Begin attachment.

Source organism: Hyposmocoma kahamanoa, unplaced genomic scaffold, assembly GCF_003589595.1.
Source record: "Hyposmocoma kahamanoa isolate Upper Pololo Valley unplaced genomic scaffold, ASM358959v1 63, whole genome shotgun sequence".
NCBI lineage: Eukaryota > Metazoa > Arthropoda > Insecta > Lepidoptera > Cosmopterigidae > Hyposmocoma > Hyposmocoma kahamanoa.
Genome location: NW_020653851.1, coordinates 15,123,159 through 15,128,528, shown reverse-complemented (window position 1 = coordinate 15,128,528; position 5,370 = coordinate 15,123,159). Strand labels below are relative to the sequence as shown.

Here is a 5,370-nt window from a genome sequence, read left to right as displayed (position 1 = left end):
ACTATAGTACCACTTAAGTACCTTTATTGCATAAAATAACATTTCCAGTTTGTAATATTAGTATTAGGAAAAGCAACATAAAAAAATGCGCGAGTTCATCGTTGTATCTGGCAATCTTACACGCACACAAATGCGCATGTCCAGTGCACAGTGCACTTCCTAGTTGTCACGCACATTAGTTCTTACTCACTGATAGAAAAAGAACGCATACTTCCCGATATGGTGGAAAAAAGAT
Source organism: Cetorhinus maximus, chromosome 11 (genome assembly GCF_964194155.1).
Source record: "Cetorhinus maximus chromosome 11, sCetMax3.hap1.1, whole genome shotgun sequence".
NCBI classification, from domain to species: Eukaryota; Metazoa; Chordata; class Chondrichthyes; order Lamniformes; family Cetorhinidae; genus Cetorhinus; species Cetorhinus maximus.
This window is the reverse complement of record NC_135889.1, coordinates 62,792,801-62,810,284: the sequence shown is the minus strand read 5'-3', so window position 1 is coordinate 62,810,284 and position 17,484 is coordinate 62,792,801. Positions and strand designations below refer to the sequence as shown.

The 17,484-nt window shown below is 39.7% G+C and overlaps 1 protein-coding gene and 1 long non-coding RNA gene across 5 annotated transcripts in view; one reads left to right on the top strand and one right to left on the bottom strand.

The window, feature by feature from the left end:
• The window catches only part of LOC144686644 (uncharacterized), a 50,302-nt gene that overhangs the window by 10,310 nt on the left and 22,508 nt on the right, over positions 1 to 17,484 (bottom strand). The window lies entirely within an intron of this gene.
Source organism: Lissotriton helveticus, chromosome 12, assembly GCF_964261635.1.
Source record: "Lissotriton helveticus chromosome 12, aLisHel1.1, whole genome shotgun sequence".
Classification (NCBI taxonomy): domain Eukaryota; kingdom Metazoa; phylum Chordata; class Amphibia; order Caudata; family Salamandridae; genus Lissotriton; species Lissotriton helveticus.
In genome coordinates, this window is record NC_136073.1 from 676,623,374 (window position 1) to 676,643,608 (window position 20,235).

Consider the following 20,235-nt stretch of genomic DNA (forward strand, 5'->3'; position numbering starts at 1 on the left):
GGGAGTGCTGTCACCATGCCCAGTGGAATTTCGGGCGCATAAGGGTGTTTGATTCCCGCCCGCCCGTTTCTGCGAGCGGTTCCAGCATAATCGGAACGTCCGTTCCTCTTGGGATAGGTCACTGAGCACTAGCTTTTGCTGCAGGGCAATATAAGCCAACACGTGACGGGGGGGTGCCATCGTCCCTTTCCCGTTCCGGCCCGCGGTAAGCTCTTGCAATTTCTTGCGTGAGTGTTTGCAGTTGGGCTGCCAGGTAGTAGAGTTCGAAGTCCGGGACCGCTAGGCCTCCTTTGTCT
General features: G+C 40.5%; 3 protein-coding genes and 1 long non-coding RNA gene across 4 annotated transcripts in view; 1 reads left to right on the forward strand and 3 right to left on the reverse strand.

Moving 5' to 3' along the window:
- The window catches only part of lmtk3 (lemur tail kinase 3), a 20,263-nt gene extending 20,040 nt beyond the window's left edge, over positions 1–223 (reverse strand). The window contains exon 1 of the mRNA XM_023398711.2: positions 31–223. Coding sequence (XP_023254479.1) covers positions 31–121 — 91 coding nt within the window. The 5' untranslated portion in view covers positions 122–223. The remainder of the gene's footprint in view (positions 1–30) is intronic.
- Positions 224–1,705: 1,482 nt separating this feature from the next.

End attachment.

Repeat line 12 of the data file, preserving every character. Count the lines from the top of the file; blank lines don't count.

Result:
The window, feature by feature from the left end: